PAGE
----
We started the second segment with a discussion concerning stars and the evaluation of other stars in books and over time. Jay then introduced us to the American astronomer Henrietta Leavitt from about a hundred years ago as she noted the variation in the brightness of stars. Later her work was named by the IAU as Leavitt's Law. Check this out at www.britannica.com/biography/Henrietta-Swan-Leavitt. In addition, Jay introduced us to the work of Dava Sobel and "The Glass Universe."
I took the liberty of asking our guests a few sunspot questions. I wanted to know why we would be reporting record temperatures when we were in a solar minimus regarding the sunspot 11 year cycle. Don't miss this important discussion. Jay explained why he did not agree that sunspots influenced temperatures on Earth. He also talked about the rise of CO2 in the atmosphere and climate change as the reason for the rise in temperatures. He said this was a long term trend even if there were short term dips in the CO2 graph. This comment was the result of a listener email asking about the dip of CO2 in the atmosphere due to the pandemic and the shutdown of so much industry around the world. Jay referenced a Scripts CO2 chart and website which you can check out here:
Fremont John called to discuss amateur astronomy with our guest. He talked about sketching that which was being examined through the telescope eyepiece but with the move to photography, he wanted to know if astronomers still did sketching. Don't miss their discussion on this topic. John also asked if Jay did anything with the art of Chesley Bonestell. The answer was no but he mentioned some excellent work regarding the recent Neowise comet. The subject of the solar corona came up plus the next solar eclipse on Dec. 14, 2020. Our guest has plans to go to Argentina or Chile but may not be able to do so due to the pandemic. We then talked about observing the eclipse from a plane such as SOFIA. Be sure to hear what Jay said about eclipse observing from a plane platform.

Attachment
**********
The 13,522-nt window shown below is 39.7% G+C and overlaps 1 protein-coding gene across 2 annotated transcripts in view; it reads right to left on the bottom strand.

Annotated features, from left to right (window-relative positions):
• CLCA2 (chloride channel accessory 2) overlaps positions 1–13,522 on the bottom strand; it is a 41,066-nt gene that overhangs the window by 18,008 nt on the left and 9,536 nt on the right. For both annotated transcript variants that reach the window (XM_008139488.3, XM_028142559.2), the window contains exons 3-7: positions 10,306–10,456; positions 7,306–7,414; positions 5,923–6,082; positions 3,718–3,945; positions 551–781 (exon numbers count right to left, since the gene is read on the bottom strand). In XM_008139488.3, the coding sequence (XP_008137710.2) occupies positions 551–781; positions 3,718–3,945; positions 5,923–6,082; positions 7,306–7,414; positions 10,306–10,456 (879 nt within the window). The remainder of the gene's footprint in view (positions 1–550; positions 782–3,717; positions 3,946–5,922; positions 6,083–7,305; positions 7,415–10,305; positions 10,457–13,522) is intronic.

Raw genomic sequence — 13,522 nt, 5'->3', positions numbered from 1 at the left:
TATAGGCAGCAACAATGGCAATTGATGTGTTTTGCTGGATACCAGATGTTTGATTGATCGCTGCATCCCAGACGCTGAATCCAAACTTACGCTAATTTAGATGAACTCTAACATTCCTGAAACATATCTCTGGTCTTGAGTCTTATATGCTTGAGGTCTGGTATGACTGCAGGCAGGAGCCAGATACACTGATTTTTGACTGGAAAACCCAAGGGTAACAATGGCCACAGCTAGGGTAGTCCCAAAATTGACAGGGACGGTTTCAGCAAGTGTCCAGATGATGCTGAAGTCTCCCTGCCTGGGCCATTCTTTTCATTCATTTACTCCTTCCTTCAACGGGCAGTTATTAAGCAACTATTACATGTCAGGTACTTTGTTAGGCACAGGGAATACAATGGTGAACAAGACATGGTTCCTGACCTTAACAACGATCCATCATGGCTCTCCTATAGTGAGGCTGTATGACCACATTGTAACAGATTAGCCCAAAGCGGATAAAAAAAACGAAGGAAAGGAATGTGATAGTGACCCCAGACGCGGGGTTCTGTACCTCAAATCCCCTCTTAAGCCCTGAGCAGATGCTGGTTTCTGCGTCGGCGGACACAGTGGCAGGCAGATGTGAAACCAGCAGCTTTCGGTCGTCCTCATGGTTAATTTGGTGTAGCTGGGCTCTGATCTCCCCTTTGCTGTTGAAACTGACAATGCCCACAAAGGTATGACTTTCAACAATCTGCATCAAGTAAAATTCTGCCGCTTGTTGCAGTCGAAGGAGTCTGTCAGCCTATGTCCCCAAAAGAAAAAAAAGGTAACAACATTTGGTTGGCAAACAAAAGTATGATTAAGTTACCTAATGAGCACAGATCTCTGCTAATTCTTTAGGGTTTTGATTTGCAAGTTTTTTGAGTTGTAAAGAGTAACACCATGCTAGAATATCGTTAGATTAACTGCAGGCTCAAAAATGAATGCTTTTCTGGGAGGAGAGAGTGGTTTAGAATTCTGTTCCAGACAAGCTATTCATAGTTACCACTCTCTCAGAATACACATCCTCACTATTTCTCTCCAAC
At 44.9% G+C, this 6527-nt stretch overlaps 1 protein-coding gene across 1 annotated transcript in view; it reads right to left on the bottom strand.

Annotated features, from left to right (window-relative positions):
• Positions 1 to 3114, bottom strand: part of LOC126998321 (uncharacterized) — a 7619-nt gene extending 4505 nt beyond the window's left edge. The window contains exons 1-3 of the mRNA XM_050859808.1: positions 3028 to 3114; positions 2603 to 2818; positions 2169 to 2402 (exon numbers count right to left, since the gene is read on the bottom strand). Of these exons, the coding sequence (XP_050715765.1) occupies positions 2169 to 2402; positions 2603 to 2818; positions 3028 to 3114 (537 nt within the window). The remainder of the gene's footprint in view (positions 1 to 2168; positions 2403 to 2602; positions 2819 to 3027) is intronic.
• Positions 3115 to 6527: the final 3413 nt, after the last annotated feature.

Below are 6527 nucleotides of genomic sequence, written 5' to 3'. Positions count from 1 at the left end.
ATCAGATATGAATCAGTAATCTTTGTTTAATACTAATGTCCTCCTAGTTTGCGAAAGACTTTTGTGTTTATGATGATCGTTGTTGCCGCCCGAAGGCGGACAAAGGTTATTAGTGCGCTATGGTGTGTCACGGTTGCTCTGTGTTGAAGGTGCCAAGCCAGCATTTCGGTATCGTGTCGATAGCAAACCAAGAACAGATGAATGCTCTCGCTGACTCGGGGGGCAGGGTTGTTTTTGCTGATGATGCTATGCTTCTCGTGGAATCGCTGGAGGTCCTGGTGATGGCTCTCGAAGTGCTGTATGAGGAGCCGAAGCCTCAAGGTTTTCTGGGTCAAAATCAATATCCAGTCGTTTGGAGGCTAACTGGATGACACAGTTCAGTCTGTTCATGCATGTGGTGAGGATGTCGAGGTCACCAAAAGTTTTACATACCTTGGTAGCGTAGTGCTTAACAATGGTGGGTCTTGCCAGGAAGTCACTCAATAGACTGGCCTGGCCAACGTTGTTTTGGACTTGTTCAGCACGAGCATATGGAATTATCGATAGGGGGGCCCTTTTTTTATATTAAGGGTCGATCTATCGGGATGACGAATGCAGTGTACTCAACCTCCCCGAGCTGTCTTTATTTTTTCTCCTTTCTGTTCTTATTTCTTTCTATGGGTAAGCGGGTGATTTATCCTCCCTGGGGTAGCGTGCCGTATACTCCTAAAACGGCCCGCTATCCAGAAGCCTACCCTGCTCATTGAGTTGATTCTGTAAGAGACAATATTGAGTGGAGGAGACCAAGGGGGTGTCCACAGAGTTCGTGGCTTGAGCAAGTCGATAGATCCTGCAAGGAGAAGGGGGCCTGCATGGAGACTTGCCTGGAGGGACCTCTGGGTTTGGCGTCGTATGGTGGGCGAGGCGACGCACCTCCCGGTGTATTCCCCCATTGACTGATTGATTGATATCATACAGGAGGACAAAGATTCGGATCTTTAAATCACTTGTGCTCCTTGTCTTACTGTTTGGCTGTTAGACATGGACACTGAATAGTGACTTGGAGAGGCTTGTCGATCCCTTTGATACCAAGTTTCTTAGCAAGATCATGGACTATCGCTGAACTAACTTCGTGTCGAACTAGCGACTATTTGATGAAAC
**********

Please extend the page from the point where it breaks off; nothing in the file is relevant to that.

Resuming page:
Another listener email that caught my attention came from Jeff wanting to know the innovation and new information update interval for astronomy given he noted five editions to Jay's astronomy text book "The Cosmos." Don't miss what Jay said was the innovation and new discovery rate of change for Astronomy. You might be surprised by what he had to say.
Our final listener email came in from Kim in Mexico. Kim wanted to know how the Babylonians used math for their celestial predictions. Don't miss what Jay said in response to Kim's question. Jay also referenced Stonehenge in his response along with Galileo and his famous sunspot work. Jay was asked about observing solar eclipses, even by balloon. Jay mentioned his solar eclipse trips for tourists. If you want info on that, email him at the address he gave out as the program was ending. Before the conversation ended with Kim, she mentioned a painting she had seen in Canada. Jay said he did think he was familiar with it so Kim was sending it to him. She also copied and posted it on the blog. Make sure you see her blog post with a photo of the painting. Amazing! So glad Kim called and mentioned this excellent painting and that she posted it on the blog for us all to enjoy and appreciate. Special thanks to Kim for doing this. Before ending the discussion, Jay provided us with a short summary, talked some more about viewing solar eclipses and his hoping to be able to visit the one coming up in December of this year.
Please post your comments/questions on our blog for this program. You can reach Dr. Jay Pasachoff through me, his above website or his faculty pate at Williams College located in Williamstown, MA.